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Food poisoning is an illness, usually caused by eating or drinking food or water contaminated by bacteria (germs) or the poisons that they produce. It can be caught from food eaten at home, at restaurants, or abroad.

If you think you have food poisoning from food from a business in Dudley, please contact us (details at bottom of this page).

The common symptoms associated with food poisoning include:-

  • diarrhoea
  • vomiting
  • nausea and
  • stomach cramps.

These usually occur within 2 to 36 hours of consumption of the food, although with some types of food poisoning, illness may not occur for days or even weeks. The last thing eaten is not necessarily the cause of the food poisoning. The symptoms usually last between one and seven days, although this may be longer. All the time you have the symptoms, and in some cases for some time after, you can transmit the infection to other people if you are not careful. 

How do I get food poisoning?

Food poisoning is mainly caught from contaminated food. The common causes of food poisoning are:

  • under cooked meat or poultry
  • inadequate temperature control of food
  • food contaminated by raw meat or poultry
  • food contaminated by food handlers with unclean hands
  • food contaminated by unclean equipment
  • incorrect storage, handling, preparation and cooking of food can lead to food poisoning, in your own home as well as in food businesses. Unfortunately, contaminated food usually looks, smells and tastes fine, so you cannot tell that it is contaminated.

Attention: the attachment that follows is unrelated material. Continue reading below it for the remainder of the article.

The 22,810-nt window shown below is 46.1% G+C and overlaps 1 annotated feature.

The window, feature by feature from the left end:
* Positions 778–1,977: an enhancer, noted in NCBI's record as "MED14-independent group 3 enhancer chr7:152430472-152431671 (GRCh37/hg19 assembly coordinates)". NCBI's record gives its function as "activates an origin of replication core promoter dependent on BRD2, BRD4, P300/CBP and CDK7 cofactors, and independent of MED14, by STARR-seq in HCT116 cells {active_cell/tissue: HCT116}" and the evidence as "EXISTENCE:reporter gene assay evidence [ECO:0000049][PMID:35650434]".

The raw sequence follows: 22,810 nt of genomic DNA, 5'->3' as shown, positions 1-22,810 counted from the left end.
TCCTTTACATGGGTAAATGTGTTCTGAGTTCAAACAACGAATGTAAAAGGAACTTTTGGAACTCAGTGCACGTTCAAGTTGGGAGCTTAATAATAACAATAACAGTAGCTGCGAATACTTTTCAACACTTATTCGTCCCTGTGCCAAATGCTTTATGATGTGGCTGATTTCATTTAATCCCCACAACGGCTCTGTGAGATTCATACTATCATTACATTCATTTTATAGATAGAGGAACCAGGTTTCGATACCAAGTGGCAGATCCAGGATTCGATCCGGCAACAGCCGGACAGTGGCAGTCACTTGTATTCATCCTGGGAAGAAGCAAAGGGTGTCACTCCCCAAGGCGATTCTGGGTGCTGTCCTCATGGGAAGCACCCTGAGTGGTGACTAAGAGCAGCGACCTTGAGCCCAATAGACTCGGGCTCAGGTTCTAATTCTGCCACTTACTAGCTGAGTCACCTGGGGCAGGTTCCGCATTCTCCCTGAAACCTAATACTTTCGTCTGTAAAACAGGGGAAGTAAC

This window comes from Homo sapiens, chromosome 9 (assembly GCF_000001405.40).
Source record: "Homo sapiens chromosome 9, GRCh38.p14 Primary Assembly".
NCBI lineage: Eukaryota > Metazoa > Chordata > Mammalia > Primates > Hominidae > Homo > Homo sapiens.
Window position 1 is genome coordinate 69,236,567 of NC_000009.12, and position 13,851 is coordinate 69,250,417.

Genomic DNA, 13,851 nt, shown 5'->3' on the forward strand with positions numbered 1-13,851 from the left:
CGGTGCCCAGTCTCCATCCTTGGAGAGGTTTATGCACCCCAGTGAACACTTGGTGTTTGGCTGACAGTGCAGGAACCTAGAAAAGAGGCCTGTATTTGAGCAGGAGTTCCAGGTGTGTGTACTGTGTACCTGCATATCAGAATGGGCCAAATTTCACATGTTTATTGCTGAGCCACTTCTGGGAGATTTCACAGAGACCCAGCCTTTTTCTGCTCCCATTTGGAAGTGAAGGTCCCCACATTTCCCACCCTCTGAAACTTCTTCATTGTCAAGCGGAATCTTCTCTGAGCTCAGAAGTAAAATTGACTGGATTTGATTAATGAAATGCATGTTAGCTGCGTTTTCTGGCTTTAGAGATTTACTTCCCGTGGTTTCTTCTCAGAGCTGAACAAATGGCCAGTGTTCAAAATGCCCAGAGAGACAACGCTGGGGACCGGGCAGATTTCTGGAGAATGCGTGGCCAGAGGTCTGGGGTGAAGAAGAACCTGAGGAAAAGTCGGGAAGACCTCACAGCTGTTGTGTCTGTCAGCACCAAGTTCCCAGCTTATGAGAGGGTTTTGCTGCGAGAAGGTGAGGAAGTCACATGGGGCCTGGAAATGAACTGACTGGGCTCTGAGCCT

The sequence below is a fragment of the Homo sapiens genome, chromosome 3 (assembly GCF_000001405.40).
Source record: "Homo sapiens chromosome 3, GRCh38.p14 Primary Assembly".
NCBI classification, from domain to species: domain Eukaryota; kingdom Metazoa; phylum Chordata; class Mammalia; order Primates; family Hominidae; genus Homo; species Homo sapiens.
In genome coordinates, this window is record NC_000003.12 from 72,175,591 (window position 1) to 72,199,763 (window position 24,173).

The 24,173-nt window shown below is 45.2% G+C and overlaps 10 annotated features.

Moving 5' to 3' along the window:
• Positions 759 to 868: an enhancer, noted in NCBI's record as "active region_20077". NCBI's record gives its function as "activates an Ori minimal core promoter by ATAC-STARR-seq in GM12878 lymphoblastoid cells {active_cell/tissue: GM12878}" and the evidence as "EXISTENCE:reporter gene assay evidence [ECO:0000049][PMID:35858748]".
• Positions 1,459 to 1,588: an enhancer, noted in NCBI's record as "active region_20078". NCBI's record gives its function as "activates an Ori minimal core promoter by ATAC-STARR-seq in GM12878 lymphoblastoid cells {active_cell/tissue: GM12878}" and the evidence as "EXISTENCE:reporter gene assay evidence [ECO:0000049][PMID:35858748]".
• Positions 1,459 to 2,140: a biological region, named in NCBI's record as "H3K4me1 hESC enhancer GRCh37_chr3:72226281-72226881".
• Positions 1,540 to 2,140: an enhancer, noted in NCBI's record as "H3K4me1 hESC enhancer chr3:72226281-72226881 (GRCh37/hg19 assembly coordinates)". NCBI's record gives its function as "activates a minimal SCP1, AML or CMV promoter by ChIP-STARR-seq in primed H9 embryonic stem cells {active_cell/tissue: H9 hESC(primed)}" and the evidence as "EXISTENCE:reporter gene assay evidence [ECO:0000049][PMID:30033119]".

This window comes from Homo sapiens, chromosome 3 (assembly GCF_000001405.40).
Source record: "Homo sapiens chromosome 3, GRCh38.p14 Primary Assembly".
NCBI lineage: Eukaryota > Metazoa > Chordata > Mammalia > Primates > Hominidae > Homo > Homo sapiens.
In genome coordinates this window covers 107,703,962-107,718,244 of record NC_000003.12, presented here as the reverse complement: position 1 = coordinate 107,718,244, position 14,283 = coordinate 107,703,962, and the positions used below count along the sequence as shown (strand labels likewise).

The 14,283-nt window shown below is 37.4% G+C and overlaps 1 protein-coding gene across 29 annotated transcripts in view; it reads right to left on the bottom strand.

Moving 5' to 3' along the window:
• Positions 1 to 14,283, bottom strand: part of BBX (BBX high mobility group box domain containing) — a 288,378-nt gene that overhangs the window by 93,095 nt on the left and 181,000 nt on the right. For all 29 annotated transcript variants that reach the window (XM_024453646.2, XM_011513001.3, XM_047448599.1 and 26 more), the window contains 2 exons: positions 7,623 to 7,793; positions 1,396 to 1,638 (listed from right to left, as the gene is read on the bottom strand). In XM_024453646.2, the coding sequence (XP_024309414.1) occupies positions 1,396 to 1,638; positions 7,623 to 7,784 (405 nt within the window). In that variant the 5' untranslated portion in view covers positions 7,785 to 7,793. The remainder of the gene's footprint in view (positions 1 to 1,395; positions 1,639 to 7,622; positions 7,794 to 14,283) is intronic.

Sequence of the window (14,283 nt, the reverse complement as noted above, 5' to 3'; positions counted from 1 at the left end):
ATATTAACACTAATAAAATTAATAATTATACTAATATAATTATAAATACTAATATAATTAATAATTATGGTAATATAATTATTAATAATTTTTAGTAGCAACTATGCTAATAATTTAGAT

What do I do if I or someone related to me has food poisoning?

Take care with your hygiene and in particular, wash your hands thoroughly:

  • after using the toilet
  • before handling food and
  • before eating or feeding others.

You generally you can return to work when your symptoms have cleared, unless the Environmental Health Service or your doctor tell you not to. Children should return to school 24 hours after the first normal stool, and nursery when their symptoms have cleared for 48 hours.

However, food handlers suffering from food poisoning must report this matter to the Environmental Health Service or their employer, by law. If you:

  • work as a food handler
  • work in healthcare (e.g care home, nursing home, hospital)
  • work with the elderly
  • work with children under five years old

You must not return to work until you have checked with us, see bottom of this page for contact details. 

What causes food poisoning?

Each type of food poisoning has a characteristic incubation period (the time it takes from consumption to symptoms) and predominant symptoms depending on the cause.

Food poisoning may be caused by:

  • bacteria and their toxins
  • viruses
  • chemicals (e.g. insecticides and cleaning agents)
  • metals (e.g. lead and mercury)
  • poisonous plants and animals (e.g. deadly nightshade, toadstools, Japanese puffer fish)

Bacteria are the most common causes of food poisoning and usually an extremely large number of the bacteria are required to make people ill.